February got off to a good start at LWG with Ann MacLaren’s visit on 2nd to give an excellent talk on Short Story. She is an enthusiast on many aspects of writing, and is not without success in whatever genre she turns her hand to.
Ann sensibly opted to use her notes all the time, rather than speak without them and omit something important. In her talk there was much of importance and specific interest: advice, anecdotes, humour, and giving many examples of these. I liked her frequent reference to graveyards, and their importance for finding local names as well as intriguing stories (real or imagined from inscriptions on stones), as well as historical detail. I am a frequent visitor to graveyards too, and got a poem from an Orkney graveyard, and experienced an embarrassing incident at the dead centre of St Monans in Fife.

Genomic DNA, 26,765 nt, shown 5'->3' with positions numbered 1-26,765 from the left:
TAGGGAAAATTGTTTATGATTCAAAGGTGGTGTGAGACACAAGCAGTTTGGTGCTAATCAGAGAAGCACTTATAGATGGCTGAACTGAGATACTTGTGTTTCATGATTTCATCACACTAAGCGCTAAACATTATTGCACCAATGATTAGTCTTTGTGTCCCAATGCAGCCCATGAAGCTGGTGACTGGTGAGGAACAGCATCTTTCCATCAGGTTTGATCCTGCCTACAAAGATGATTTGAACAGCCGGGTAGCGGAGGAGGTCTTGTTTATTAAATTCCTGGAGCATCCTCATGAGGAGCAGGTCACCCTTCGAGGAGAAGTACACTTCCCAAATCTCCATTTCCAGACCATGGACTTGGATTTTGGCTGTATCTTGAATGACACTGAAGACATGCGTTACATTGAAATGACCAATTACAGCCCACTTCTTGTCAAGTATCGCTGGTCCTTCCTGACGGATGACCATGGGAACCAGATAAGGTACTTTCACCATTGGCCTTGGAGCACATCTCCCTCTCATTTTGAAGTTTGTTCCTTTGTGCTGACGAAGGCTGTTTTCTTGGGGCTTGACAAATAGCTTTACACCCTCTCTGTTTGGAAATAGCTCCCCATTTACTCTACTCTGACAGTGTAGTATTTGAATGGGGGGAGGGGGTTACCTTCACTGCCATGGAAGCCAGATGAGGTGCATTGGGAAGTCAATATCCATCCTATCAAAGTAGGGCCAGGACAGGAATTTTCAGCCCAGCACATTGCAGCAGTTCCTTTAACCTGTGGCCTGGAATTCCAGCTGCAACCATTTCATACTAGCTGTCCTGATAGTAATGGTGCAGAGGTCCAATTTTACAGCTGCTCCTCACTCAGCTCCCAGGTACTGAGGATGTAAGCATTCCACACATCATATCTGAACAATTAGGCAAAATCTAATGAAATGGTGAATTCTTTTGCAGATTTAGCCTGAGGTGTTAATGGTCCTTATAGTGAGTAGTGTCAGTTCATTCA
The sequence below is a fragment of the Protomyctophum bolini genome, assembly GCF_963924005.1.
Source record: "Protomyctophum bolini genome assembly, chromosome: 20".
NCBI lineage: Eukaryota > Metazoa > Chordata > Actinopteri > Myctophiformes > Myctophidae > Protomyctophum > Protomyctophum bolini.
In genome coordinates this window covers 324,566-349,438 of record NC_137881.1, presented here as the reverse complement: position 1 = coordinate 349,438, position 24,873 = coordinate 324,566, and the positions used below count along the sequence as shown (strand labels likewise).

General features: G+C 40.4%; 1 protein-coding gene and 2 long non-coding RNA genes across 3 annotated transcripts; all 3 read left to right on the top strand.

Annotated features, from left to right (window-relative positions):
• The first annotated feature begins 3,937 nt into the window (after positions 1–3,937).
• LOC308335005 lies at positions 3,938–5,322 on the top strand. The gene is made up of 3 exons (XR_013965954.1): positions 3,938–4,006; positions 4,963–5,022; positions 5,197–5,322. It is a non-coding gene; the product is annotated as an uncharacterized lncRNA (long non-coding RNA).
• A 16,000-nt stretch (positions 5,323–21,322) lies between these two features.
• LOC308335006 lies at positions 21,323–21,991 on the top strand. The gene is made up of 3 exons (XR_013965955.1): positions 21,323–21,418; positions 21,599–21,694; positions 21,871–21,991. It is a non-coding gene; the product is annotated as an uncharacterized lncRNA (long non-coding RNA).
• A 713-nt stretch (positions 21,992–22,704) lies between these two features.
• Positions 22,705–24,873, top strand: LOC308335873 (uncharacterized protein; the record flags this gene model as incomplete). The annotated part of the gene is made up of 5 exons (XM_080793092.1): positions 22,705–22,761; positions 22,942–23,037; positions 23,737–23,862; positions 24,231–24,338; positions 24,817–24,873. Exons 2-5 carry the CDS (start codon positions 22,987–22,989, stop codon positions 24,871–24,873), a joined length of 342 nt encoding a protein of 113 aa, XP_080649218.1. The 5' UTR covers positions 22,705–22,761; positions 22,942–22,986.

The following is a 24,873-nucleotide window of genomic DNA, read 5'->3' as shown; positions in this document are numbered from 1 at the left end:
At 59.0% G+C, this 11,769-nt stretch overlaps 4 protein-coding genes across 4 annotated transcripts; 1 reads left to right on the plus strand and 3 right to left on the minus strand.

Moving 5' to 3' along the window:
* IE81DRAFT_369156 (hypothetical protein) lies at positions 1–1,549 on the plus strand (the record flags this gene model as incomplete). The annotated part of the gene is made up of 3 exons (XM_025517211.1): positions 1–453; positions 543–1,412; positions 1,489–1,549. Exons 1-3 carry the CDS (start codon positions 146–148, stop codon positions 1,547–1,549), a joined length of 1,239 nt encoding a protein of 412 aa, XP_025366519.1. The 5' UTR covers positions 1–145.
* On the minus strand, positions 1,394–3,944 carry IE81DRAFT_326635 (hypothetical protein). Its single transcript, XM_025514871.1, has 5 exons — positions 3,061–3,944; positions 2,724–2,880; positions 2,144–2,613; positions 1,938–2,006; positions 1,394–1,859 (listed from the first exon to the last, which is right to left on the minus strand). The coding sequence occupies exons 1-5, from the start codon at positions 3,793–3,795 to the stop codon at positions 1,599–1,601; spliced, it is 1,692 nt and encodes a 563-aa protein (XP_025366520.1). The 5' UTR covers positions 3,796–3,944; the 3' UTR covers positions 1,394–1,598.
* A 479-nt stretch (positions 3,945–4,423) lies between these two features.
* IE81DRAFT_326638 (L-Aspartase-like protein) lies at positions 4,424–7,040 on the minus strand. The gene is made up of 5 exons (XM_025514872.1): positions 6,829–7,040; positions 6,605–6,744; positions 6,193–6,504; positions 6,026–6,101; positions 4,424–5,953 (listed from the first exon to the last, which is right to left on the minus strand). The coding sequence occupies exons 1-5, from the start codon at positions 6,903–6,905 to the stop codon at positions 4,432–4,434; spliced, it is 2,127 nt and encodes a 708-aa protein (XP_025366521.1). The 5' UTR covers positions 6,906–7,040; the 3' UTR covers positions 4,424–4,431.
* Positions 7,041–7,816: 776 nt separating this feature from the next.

Apart from her talk, Ann gave us a workshop which produced some imaginative writings from members in a very short time; and she distributed a handout with advice about the art of short story writing. For example: carry a notebook at all times, watch & listen to people, really look at places which are familiar but taken for granted, read small ads in newspapers and magazines, and agony aunt features. Facebook/Twitter conversations can update our knowledge of how young people talk, and think.
A Short Story Competition was set: the theme is ‘transport’. A story involving the actual transport – plane, buses, taxi, hearse etc – with a maximum of 1500 words, to be handed in on 9th March, for adjudication on 13th April. I’ll leave the last words with Ann: “Give your story a good title. It should sum up what the story is about… Make your reader want to read it.”